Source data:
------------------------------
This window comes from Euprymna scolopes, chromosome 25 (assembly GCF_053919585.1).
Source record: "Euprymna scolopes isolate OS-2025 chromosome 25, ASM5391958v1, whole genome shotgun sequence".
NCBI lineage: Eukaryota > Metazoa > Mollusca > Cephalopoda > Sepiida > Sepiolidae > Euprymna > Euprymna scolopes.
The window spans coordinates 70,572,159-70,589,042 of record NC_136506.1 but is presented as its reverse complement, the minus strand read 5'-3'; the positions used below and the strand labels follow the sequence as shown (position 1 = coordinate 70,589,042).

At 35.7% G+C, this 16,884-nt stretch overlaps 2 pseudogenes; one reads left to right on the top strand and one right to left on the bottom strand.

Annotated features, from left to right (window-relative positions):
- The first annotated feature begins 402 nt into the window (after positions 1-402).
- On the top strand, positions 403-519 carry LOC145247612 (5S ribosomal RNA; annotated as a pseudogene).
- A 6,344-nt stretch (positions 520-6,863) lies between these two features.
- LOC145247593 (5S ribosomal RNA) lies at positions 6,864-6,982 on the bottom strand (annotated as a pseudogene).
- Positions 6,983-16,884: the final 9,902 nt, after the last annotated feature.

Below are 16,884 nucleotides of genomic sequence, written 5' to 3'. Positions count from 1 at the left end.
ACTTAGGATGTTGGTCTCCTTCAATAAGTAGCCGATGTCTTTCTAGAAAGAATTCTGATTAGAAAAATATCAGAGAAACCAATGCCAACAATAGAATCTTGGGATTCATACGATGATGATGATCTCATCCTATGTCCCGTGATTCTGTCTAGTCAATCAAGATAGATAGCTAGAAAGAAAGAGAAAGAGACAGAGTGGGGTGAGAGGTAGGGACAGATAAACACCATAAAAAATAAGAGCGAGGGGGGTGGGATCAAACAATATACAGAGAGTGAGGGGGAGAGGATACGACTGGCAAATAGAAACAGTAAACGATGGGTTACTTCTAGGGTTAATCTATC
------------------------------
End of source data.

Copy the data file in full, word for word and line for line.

This window comes from Euprymna scolopes, chromosome 25 (assembly GCF_053919585.1).
Source record: "Euprymna scolopes isolate OS-2025 chromosome 25, ASM5391958v1, whole genome shotgun sequence".
NCBI lineage: Eukaryota > Metazoa > Mollusca > Cephalopoda > Sepiida > Sepiolidae > Euprymna > Euprymna scolopes.
The window spans coordinates 70,572,159-70,589,042 of record NC_136506.1 but is presented as its reverse complement, the minus strand read 5'-3'; the positions used below and the strand labels follow the sequence as shown (position 1 = coordinate 70,589,042).

At 35.7% G+C, this 16,884-nt stretch overlaps 2 pseudogenes; one reads left to right on the top strand and one right to left on the bottom strand.

Annotated features, from left to right (window-relative positions):
- The first annotated feature begins 402 nt into the window (after positions 1-402).
- On the top strand, positions 403-519 carry LOC145247612 (5S ribosomal RNA; annotated as a pseudogene).
- A 6,344-nt stretch (positions 520-6,863) lies between these two features.
- LOC145247593 (5S ribosomal RNA) lies at positions 6,864-6,982 on the bottom strand (annotated as a pseudogene).
- Positions 6,983-16,884: the final 9,902 nt, after the last annotated feature.

Below are 16,884 nucleotides of genomic sequence, written 5' to 3'. Positions count from 1 at the left end.
ACTTAGGATGTTGGTCTCCTTCAATAAGTAGCCGATGTCTTTCTAGAAAGAATTCTGATTAGAAAAATATCAGAGAAACCAATGCCAACAATAGAATCTTGGGATTCATACGATGATGATGATCTCATCCTATGTCCCGTGATTCTGTCTAGTCAATCAAGATAGATAGCTAGAAAGAAAGAGAAAGAGACAGAGTGGGGTGAGAGGTAGGGACAGATAAACACCATAAAAAATAAGAGCGAGGGGGGTGGGATCAAACAATATACAGAGAGTGAGGGGGAGAGGATACGACTGGCAAATAGAAACAGTAAACGATGGGTTACTTCTAGGGTTAATCTATC